• Know your tax responsibilities: Your tax duties will vary depending on the state you plan to conduct business in and the type of business you’re starting and may include federal, state, and local payroll taxes; corporate taxes; sales or use taxes; or others. If you have employees, you may be required to carry workers’ compensation or other types of insurance. Being uninformed of your responsibilities can be costly, especially if penalties, interest, and fees are imposed. You can get advice from the IRS, your state’s revenue agency, and local tax authorities, but it’s also a good idea to seek advice from an accountant.
  • Stay organized and plan: Keeping track of your finances and forecasting future revenue and expenses will help you make smarter long-term business decisions. Planning can be difficult without this information. You could be caught off guard if you aren’t planning for the future of your company. You should plan as far ahead as ten years in advance if you want to get ahead and stay ahead of the competition. If you keep ahead of the game, you’ll be able to avoid unpleasant shocks. Even if unforeseen expenses come, if you’ve been spending conservatively, you shouldn’t have any serious issues.
  • Budget and track expenses: Playing fast and loose with the checkbook can get you in trouble in a few ways. First, it can mess with your cash flow, which is the reason many businesses fail. Also, when you lose track of what you’re spending, you could be missing out on valuable deductions for your business. “Every time you’re deducting $1,000, you’re saving a significant amount of money on your tax bill,”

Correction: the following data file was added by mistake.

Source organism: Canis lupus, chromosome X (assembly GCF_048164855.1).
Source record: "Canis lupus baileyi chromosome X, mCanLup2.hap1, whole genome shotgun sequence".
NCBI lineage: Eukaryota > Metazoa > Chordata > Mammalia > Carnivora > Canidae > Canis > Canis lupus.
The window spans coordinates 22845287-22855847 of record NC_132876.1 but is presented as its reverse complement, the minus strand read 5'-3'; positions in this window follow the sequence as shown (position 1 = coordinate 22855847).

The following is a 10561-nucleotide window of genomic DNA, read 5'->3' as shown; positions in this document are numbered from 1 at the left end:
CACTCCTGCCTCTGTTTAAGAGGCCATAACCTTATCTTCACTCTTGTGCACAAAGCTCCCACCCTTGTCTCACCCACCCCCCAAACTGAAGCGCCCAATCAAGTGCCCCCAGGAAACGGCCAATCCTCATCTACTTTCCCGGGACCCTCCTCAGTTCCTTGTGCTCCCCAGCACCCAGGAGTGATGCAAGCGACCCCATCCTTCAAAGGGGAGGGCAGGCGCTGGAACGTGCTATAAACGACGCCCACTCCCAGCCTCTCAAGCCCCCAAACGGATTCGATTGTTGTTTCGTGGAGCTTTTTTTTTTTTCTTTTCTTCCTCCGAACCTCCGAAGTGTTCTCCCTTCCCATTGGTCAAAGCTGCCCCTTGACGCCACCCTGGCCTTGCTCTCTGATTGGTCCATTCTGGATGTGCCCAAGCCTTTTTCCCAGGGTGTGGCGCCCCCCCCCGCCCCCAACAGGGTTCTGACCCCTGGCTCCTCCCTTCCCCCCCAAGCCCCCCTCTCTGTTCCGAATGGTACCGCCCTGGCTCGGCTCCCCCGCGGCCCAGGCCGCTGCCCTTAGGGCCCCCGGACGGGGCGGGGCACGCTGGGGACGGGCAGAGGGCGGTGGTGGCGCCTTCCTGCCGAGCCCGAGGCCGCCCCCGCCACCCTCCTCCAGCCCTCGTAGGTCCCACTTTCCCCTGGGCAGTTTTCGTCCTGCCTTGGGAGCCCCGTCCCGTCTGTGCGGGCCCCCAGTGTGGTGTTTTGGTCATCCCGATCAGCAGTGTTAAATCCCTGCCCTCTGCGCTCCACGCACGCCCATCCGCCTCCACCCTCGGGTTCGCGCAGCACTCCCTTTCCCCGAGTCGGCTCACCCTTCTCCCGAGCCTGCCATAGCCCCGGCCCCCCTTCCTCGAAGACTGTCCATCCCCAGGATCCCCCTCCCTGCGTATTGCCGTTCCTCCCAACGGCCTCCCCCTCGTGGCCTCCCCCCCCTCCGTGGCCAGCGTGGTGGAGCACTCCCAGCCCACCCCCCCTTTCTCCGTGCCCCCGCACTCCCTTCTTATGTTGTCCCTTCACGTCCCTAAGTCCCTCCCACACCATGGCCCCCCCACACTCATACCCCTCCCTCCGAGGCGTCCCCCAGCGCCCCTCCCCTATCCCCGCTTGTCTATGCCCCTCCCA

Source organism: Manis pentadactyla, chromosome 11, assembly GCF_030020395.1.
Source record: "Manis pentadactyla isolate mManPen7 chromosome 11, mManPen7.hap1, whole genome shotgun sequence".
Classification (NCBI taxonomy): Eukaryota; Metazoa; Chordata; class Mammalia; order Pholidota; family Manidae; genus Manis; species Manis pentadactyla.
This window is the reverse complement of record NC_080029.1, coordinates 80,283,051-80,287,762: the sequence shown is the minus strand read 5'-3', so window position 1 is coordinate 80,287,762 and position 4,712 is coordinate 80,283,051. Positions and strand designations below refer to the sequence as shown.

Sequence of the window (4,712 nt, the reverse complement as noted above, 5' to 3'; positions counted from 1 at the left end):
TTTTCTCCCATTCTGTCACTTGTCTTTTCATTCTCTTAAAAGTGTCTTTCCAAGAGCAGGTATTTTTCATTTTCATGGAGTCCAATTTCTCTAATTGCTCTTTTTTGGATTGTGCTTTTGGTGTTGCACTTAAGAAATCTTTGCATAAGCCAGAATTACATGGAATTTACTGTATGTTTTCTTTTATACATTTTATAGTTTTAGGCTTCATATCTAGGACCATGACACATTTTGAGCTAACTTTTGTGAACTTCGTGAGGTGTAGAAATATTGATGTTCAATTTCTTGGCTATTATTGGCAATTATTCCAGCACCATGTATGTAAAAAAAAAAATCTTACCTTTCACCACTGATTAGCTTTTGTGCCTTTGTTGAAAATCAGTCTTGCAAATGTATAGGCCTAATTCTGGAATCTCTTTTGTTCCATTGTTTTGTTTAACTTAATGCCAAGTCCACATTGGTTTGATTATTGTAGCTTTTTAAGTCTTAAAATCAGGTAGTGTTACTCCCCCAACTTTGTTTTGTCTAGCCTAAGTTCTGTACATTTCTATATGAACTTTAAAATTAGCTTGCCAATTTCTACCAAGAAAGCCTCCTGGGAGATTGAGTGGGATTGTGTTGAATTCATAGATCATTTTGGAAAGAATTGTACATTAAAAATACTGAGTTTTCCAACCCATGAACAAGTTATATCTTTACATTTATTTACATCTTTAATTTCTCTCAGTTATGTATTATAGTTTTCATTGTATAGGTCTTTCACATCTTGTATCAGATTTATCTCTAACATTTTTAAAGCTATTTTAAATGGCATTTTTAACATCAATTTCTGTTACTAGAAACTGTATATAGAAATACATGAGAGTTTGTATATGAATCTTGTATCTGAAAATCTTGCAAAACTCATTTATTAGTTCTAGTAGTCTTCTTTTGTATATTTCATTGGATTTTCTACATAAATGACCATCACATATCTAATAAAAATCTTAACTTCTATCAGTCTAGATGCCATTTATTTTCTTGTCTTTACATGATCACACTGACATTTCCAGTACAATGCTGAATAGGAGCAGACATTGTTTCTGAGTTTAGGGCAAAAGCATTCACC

• Consider hiring a professional bookkeeper: Most people aren’t mathematicians or bookkeepers, and they’ll never be as enthusiastic about them as accountants or bookkeepers are. If keeping track of your accounts is starting to grate on your nerves, it’s time to hire a professional bookkeeper. Many business owners tend to try to do everything on their own. The finer components of small-company accounting, like legal problems, aren’t frequently within a business owner’s wheelhouse. Although it’s easy to be put off by the cost of hiring a bookkeeper, they will be able to save you money in the long run. You’ll have more time to focus on high-value tasks that keep the company moving forward, while your bookkeeper takes care of the tedious numbers.